Synopsis by Yuri German
Usually misattributed to the horror genre, this challenging and highly unusual drama stars Isabelle Adjani as a young woman who forsakes her husband (Sam Neill) and her lover (Heinz Bennent) for a bizarre, tentacled creature that she keeps in a run-down Berlin apartment. In the beginning, her husband knows nothing about the monster and sincerely believes that his wife is insane. He has her tailed by private detectives, whom she kills and feeds to the creature. Still unaware of what has happened, the husband contends with the reserved and inadvertently seductive presence of his wife's look-alike (also played by Adjani), a schoolteacher who frequently comes to tutor his son while his wife is away. Though tempted by her quiet goodness and beauty, he is still passionately in love with his wife and even after he finds out about the murders, he stays by her side and helps her conceal her crimes. Filmed amidst the oppressive backdrop of the Berlin Wall by the expatriate Polish director Andrzej Zulawski (who was unable to work in his homeland after too many clashes with the authorities), the picture is so relentlessly intense and so deliberately esoteric, that most viewers would find it too hard to connect with. Still its symbolism, its unbridled and flashy directorial style, and the tour de force performance by Isabelle Adjani earned this unique tale a cult following in Europe. The version originally released in the U.S. had 45 minutes chopped out; in this form, it is barely comprehensible and looks like a cheap, gory feast.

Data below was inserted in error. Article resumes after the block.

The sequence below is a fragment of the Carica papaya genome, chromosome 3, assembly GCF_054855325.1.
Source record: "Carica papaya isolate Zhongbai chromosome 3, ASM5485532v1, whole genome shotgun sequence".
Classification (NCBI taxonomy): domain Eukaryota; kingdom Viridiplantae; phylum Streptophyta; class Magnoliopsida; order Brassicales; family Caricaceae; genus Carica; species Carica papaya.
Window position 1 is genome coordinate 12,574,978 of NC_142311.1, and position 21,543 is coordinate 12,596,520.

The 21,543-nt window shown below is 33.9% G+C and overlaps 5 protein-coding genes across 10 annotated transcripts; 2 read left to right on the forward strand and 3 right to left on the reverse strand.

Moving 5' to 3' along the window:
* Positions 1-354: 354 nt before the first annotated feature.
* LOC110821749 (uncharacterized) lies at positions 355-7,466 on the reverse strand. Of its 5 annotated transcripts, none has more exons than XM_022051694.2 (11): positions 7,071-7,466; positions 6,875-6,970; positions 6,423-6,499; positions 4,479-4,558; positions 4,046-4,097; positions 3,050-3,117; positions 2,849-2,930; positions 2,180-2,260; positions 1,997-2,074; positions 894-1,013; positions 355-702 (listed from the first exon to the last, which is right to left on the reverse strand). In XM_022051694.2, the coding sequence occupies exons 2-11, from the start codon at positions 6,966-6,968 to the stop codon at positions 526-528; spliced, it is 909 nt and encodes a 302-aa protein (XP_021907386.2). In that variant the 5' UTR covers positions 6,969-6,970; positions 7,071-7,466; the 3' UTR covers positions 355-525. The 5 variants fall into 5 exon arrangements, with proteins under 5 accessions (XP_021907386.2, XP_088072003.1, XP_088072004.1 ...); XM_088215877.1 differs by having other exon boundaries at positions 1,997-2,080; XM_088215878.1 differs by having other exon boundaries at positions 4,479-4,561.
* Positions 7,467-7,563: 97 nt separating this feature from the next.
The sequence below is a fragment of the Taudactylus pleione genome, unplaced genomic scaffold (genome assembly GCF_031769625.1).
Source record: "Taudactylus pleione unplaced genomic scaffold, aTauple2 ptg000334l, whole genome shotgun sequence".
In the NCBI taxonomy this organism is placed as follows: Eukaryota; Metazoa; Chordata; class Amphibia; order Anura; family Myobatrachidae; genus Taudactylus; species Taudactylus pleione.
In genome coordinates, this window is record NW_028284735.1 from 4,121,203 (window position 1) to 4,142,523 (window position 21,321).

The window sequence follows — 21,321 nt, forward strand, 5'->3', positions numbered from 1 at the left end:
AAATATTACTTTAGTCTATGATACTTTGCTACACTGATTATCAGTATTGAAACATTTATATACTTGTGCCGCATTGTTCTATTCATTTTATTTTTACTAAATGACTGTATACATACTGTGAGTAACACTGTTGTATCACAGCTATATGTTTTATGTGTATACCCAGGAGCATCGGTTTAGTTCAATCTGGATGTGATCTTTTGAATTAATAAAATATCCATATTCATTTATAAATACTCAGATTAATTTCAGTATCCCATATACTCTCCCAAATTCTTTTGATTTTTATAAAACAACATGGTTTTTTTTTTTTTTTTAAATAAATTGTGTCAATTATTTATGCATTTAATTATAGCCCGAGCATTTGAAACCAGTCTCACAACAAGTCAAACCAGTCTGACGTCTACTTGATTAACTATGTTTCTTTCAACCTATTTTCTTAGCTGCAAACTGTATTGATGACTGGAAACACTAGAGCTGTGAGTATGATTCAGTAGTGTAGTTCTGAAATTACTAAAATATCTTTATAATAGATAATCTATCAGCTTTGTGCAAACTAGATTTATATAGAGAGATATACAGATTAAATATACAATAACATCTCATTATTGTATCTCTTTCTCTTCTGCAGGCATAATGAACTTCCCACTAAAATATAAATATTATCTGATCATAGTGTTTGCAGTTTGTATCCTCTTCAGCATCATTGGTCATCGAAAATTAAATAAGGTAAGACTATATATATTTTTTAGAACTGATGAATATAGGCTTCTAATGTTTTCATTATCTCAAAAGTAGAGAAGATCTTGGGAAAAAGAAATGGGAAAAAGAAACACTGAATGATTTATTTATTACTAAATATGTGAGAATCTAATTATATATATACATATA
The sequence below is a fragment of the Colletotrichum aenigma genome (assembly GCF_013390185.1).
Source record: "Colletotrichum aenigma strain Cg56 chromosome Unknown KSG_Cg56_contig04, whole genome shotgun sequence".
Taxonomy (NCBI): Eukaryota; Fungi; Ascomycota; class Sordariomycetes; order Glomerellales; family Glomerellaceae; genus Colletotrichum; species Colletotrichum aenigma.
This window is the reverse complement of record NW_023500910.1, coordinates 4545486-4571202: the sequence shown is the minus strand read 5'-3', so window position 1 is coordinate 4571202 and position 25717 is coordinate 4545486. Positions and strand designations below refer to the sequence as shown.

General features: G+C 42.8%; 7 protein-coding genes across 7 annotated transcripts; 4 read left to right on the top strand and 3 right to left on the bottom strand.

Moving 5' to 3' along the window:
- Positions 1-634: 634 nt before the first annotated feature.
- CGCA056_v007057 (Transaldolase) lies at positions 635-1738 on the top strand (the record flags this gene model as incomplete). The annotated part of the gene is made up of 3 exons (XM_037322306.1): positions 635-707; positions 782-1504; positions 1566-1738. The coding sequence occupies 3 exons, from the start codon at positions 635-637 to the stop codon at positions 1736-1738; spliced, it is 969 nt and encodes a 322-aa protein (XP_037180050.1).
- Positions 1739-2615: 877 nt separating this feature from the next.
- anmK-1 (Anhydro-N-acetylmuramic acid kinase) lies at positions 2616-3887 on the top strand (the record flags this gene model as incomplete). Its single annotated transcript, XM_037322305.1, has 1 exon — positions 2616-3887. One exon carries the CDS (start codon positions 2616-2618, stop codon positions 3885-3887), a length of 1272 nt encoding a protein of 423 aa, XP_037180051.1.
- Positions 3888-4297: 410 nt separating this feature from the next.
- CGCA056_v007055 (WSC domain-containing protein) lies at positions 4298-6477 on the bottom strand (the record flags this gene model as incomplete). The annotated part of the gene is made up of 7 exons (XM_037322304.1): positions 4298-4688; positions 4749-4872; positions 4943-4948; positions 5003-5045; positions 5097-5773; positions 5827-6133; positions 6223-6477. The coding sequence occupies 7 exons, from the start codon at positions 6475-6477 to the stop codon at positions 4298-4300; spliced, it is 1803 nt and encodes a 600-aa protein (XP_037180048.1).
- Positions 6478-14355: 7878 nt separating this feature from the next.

marital-problems, demonic-possession, wife, extramarital-affair, monster, apartment, doppelganger, private-detective, schoolteacher
Cult Film, High Artistic Quality